Photograph of a person moving joyfully and energetically

10 min read

What is Joyful Movement?


Maybe you feel like you have your fitness routine down pat, or perhaps you are in an exercise rut. Wherever you are regarding your relationship with exercise, a good question to ask yourself is: why do you move?


Like most health topics nowadays, there is so much information on how we "should" be exercising. With social media, we're bombarded with messages about exercising, with some swearing "HIIT training is the most effective workout" to others claiming "strength training is the fountain of youth!" These contradictions can leave you feeling defeated before you even start!


Does this sound familiar? Let's dive into a new way of thinking about exercise that centers around you!


What is Joyful Movement?


Joyful movement is the ninth principle of Intuitive Eating, and it focuses on moving for pleasure.1 For many people, movement may have a tie to rigid rules and guidelines. Joyful movement, in contrast, preaches moving based on your internal cues instead of solely focusing on external factors, like body changes or calories burned. Joyful movement is beneficial not only for our physical health but also for our mental health. It poses the difficult question: if you are moving yet your body never changes, would you still do it?


Why is Joyful Movement Important?


Research has shown that for habits to be sustainable, they should be realistic.2 This means the all-or-nothing "no days off" mentality can be detrimental to long-term health goals. Never taking a day off is not realistic or sustainable, and it can also lead to damaging consequences to our bodies, like injuries!


Joyful movement is more likely to turn into a lifelong behavior because it focuses on moving in an enjoyable and safe way for the individual. Adding joyful movement to your life can increase your bone density, improve your balance, decrease your blood sugar, alleviate stress, improve sleep patterns, and, best of all, make you feel energized for the rest of your day.1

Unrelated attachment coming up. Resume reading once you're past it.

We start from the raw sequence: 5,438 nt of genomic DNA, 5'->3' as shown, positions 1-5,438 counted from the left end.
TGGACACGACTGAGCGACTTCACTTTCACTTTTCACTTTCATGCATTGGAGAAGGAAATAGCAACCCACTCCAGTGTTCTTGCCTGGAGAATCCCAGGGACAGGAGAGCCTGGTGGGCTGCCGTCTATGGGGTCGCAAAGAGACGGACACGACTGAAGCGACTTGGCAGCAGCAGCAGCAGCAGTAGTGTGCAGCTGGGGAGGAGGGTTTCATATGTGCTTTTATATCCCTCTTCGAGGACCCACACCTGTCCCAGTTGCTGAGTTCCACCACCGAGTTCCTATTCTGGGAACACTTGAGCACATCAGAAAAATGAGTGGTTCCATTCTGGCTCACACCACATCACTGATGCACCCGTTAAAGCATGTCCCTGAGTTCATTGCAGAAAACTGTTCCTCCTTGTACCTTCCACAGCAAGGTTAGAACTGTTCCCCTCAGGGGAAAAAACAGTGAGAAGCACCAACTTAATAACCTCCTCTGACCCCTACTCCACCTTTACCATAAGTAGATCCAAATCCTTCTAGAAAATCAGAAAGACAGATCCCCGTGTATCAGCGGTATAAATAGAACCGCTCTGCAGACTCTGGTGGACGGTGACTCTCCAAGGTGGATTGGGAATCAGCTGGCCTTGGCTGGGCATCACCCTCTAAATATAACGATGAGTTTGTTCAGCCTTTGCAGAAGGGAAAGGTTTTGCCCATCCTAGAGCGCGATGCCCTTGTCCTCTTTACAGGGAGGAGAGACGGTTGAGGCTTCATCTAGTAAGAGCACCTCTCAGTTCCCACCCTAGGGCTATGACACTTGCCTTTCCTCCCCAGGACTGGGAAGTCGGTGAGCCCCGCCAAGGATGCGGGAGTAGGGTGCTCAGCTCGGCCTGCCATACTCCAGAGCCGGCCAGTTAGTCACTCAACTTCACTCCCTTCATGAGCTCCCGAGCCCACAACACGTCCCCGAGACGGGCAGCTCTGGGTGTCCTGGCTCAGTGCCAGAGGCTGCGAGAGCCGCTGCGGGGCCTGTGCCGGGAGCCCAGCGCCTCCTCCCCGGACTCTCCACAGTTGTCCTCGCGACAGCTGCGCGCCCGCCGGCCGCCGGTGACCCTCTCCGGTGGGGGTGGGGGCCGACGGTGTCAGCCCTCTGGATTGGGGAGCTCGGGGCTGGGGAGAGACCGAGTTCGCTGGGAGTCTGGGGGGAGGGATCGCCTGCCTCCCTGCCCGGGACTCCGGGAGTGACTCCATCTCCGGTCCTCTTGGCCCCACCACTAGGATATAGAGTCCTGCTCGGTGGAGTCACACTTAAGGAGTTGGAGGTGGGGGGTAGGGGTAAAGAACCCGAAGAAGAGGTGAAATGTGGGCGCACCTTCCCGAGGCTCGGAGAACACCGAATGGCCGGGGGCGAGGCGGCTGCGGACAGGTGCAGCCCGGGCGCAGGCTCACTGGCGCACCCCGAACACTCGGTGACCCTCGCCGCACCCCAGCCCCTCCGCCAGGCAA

What does a Healthy Relationship to Movement Look Like?


Many people on fitness journeys can get caught up in the notion of feeling like they "have to" do something. Just like in relationships, feeling like we have to be "perfect" all of the time can become toxic.


Example one; say your friend told you that they feel great and run a certain number of miles each week. As humans, we can easily fall into the comparison trap. This well-intended conversation with your friend can turn into you feeling like you also have to run a certain number of miles each week to feel the benefits they are feeling. BUT what if you never liked running before? You might start to run for a few weeks or even months. But eventually, this habit will likely fall by the wayside because it never came from a place of joy. It was never a healthy relationship.


Another example could be forcing yourself to work out for an extra 30 minutes because you ate a cookie. Now, in another scenario, you would see that is completely unreasonable, like buying a gift for your partner every time you argue. We recognize that buying a gift is unhealthy, but we often don't acknowledge that bartering with yourself is harmful when it comes to exercise! Working out more to eat a cookie is not a healthy mindset, and it certainly does not sound like a positive relationship. Joyful movement is about shifting the perspective away from "I have to" or "I should" to "I get too" and "I want to" by finding an activity that you genuinely enjoy. There is no "earning" your food in this relationship. There is also no such thing as "falling off the wagon" with joyful movement.


What Qualifies as a Joyful Movement?


Movement does not have to be a formal exercise to be beneficial. All of the following examples are forms of movement:


  • Walking
  • Running
  • Dancing
  • Yoga
  • Barre
  • Pilates
  • Gardening
  • Swimming
  • Playing tag with your kids
  • Jumping on a trampoline
  • Lifting weights
  • Going to a workout class
  • Hiking

When we incorporate a variety of activities, we benefit our bodies in a variety of ways. Strength training helps with our bone density and muscle mass, cardiovascular exercises benefit our heart health, yoga benefits our mental health, and the list goes on.


The Bottom Line


Focus on movement to take care of yourself, not as a means to torture yourself up or earn food. Make it fun, switch it up, reflect on what types of movement brings YOU the most joy, and continue doing that. Regardless of how you move, be proud of your body for its ability to do so!


Sources

  1. Tribole, E., & Resch, E. (2020). Intuitive Eating, 4th Edition: A revolutionary anti-diet approach (pp. 216–228). St. Martin's Essentials.
  2. Bailey, Ryan R. "Goal Setting and Action Planning for Health Behavior Change." American journal of lifestyle medicine vol. 13,6 615-618. 13 Sep. 2017, doi:10.1177/1559827617729634
Cheat Sheet
  • Joyful movement is the ninth principle of Intuitive Eating, and it focuses on moving for pleasure.
  • This practice is more likely to turn into a lifelong behavior because it focuses on moving in an enjoyable and safe way for the individual.
  • Adding joyful movement to your life can increase your bone density, improve your balance, decrease your blood sugar, alleviate stress, improve sleep patterns, and, best of all, make you feel energized for the rest of your day

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